Feed Your Heart

Heart disease continues to be the leading cause of death in the United States, and 1 in 3 adults will be diagnosed in their lifetime. Show your heart a little love during American Heart Month with these healthy habit ideas and resources.

Balance Your Diet

A balanced diet of fruits and vegetables, lean proteins, whole grains, healthy fats, and moderate dairy is linked to optimal health, including the health of our hearts.

  • Choose a variety of fruits and vegetables throughout the day to increase vitamin, mineral, and antioxidant intake that will help prevent disease.
  • Prioritize lean proteins like skinless chicken and turkey, fish, and plant proteins like nuts and legumes.
  • Choose whole grains like brown rice, whole or multi-grain breads and pastas, and oats for added fiber.
  • Add in healthy fats from fish and plant sources, including nuts, seeds, avocado, olives, and vegetable oils.
  • Balance the meal with a moderate intake of dairy for calcium. 

The nutrients you get from a balanced diet will help support healthy cholesterol levels and blood pressure levels. They will also help the body fight disease as we age, so we can enjoy long, healthy lives!

Reduce Saturated Fats

Saturated fats, which are solid at room temperature, are found in animal products like beef, pork, lamb, milk, cheese, and butter. Eat less of these meats, and choose lower-fat dairy.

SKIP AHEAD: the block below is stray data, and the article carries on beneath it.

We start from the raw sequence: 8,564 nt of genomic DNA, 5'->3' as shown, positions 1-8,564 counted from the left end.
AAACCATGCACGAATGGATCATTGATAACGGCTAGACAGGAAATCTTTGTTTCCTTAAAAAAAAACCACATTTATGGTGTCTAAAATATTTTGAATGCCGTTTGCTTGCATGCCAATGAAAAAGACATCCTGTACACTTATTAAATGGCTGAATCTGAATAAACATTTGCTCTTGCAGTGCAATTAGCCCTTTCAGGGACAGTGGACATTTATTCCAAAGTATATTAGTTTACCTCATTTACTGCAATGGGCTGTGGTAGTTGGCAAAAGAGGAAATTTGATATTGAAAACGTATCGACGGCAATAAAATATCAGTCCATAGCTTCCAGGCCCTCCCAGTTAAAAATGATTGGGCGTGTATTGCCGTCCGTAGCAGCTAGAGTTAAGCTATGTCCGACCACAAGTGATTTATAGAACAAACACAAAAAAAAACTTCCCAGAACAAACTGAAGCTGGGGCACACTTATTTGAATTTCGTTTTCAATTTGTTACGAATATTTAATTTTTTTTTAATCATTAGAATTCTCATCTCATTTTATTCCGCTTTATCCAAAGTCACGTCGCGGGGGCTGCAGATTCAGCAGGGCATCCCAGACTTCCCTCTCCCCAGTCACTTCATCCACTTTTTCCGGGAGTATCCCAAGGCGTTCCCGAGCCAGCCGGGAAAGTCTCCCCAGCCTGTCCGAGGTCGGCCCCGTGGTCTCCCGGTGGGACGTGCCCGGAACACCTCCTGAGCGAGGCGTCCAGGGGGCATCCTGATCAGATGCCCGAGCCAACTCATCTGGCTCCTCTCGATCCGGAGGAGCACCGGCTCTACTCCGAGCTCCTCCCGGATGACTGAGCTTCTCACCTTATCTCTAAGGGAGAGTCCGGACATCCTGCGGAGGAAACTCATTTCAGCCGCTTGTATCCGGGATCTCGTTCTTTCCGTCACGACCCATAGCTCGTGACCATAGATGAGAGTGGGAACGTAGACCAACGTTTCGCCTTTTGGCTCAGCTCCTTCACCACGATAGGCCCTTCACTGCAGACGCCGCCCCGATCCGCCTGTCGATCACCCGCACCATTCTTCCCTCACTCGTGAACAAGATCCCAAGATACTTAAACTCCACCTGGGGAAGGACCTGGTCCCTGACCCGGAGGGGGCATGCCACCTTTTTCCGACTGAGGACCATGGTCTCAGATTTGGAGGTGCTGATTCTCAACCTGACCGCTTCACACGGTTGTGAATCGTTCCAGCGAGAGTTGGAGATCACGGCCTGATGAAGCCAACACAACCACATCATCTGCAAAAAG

But not all fats are bad! In fact, healthy fats provide necessary nutrients. Examples of healthy fats include nuts, seeds, avocados, olives, non-tropical vegetable oils, and fish. Omega-3 fatty acids, which are found in fish and some seeds (flax and chia) are especially helpful to heart health. Omega-3 fatty acids are shown to decrease the risk of irregular heartbeat, lower triglycerides, slow the growth of plaque in the arteries, and decrease blood pressure. The American Heart Association recommends eating fish twice a week. Choose a variety in order to avoid the risk of environmental pollutants that may be found in fish.

Be Mindful of Sugar

Added sugars can lead to excessive caloric intake, which can increase your risk for heart disease. Reduce sugar intake by avoiding excess consumption of sweetened drinks, candies, and desserts. Try drinking water instead of sodas or sweetened tea, and replace your daily candy or dessert choice with a lower-sugar option like dark chocolate or fresh fruit. Enjoy your favorite sugary goodies once or twice a week, in smaller portions.

Break Up With Tobacco

Smoking is incredibly dangerous for our health. Nicotine, a harmful and addictive chemical found in tobacco, leads to increased blood pressure, heart rate, and narrowing of the arteries, which can lead to a heart attack. Cigarette smoke also contains carbon monoxide, a harmful gas that damages the heart and lungs. Smoking and secondhand smoke can lead to even more unwanted health issues, including lung cancer and asthma. Find free support and resources from the TN Tobacco Quitline 1-800-QUIT-NOW.

Move Your Body

The U.S. Department of Health recommends at least 150 minutes of heart-pumping activity per week for adults to reduce their risk of heart disease. Exercise increases blood flow, helps lower blood pressure, and supports a healthy weight, which will all help lower your heart disease risk. Additional benefits to exercise include increased muscle mass, more stabilized blood sugar levels, increased energy, better sleep, enhanced mood, and more!

Attend a free fitness class at your library branch, and try out these simple ideas to fit in movement throughout your day!

 

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